Signs in a bookstore window in Brunswick encourage residents to stay home Thursday, the first day of Maine's mandatory stay-at-home order issued by Gov. Janet Mills to help prevent the spread of the coronavirus. A rain storm helped to discourage people from venturing outdoors. Credit: Robert F. Bukaty | AP

As of Saturday, there are now 456 confirmed cases of the new coronavirus spread across 15 Maine counties, according to the Maine Center for Disease Control and Prevention.

The death toll in the state has risen to 10, with an additional death from York County confirmed on Saturday. Another 83 people have been hospitalized with COVID-19, the illness caused by the coronavirus, while 140 people have fully recovered from it.

Only one county — Piscataquis — has yet to record a confirmed case of the virus.

With the number of cases rising rapidly in the state, here’s the latest on the coronavirus and its impact in Maine.

— Republican President Donald Trump has issued a disaster declaration for Maine, which will unlock new federal funds for the state’s fight against the coronavirus. The approval, for instance, means state agencies, cities and towns will be reimbursed for 75 percent of approved costs from their response to the outbreak. That comes as Trump on Saturday warned that the nation could soon be facing the “toughest” weeks in the outbreak, even as he again floated the idea of reopening the country.

— A new order is directing all people arriving in Maine from out of state to quarantine themselves for two weeks. That is the latest move from Democratic Gov. Janet Mills to boost the state’s effort to halt the spread of the coronavirus after issuing a stay-at-home order for the whole state.

— Houlton Regional Hospital and Cary Medical Center in Caribou are cutting pay for hospital staff as both wrestle with a sharp drop in revenue and an expected rise in coronavirus patients. Even as hospitals scrounge for professionals from the industry to treat the burgeoning numbers of people with the coronavirus, tens of thousands are on the sidelines as elective procedures, diagnostics and appointments are canceled or postponed.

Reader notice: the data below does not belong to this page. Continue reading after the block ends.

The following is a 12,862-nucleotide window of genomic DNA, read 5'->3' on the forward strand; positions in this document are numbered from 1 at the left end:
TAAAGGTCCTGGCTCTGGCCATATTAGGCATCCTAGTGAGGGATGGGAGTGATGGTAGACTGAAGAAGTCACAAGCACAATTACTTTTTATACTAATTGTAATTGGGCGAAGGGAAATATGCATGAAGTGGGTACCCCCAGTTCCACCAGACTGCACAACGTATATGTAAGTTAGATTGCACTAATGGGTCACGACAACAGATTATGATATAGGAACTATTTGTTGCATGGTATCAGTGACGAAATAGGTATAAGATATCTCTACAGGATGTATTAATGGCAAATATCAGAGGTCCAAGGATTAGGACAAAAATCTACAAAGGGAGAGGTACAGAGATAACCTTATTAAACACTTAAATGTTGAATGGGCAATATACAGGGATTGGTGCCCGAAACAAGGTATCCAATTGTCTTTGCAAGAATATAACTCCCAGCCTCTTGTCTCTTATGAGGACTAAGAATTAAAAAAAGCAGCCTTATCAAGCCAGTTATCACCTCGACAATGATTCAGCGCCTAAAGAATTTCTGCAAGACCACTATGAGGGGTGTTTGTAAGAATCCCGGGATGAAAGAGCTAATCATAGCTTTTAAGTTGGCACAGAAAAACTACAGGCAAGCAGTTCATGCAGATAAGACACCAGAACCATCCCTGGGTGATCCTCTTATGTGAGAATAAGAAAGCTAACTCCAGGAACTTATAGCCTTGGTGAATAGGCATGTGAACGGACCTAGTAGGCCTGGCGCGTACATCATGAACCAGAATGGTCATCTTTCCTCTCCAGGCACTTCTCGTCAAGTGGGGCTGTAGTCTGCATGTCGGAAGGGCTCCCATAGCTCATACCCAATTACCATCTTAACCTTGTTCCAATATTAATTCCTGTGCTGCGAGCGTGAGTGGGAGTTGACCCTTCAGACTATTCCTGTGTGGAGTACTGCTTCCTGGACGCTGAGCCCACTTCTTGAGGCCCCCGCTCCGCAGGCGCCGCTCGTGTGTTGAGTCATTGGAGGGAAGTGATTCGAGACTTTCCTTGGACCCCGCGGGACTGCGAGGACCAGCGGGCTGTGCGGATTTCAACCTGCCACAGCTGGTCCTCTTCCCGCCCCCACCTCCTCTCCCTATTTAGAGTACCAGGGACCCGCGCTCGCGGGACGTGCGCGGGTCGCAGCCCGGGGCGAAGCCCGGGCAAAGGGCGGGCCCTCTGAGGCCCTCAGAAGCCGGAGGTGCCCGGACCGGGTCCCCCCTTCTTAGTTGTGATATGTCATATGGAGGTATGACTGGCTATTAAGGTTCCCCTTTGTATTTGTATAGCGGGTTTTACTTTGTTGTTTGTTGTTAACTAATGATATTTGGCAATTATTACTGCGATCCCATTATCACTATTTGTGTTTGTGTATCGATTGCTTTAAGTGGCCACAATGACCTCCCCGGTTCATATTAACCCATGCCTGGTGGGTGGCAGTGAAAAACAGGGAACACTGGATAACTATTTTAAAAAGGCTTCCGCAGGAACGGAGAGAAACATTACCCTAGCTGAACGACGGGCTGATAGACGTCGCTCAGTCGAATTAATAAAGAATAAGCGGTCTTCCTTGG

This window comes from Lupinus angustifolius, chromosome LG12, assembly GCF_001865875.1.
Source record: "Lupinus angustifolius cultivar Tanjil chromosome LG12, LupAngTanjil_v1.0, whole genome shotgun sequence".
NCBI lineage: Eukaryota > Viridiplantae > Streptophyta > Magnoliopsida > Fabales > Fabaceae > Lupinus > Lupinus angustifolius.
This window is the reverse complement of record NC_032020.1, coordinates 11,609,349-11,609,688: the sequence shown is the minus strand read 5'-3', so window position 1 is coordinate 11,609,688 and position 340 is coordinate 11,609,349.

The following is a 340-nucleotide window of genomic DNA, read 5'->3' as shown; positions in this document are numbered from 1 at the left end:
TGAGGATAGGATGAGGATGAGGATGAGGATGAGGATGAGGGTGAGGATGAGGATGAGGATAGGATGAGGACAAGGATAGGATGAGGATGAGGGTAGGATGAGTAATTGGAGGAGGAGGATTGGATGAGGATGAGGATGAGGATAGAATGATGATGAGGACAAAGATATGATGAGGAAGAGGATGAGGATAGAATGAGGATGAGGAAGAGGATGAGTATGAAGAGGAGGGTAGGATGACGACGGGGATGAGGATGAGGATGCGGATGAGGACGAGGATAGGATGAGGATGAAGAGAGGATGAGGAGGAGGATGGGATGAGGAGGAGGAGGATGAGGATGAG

— Nicole Boivin of Berwick has always been a healthy person, and she has taken extra care to keep a safe distance from other people and wash her hands since the pandemic began. Despite all that, she got it — and it was bad. “I have just come out of the darkness of this thing after 12 days of the worst illness I have ever experienced in my life and hope to never experience again,” she said.

— The coronavirus isn’t the first time a pandemic has hit Maine. Before the coronavirus, there was the 1918 flu outbreak. The death toll started on a Monday — Sept. 23, 1918, to be exact. William Lawry, a 36-year-old Augusta resident, had fallen ill while visiting Camp Devens, an army facility in Massachusetts that had been stricken by influenza, and had returned home a few days earlier to recuperate. It was too late, though. Lawry became the first Mainer to die from what became known as the Spanish flu, an H1N1 strain of influenza that was unusually virulent and deadly, but the flu had likely been in Maine for at least a week. Over the next eight months, more than 5,000 Maine residents would die during the worst pandemic in modern history — half of them in October 1918 alone.

— As of Saturday, the coronavirus has sickened 277,205 people in all 50 states, the District of Columbia, Puerto Rico, Guam, the Northern Mariana Islands and the U.S. Virgin Islands, as well as caused 6,593 deaths, according to the U.S. Centers for Disease Control and Prevention.

— Elsewhere in New England, there have been 216 deaths in Massachusetts, 165 in Connecticut, 17 in Vermont, 15 in Rhode Island and five in New Hampshire.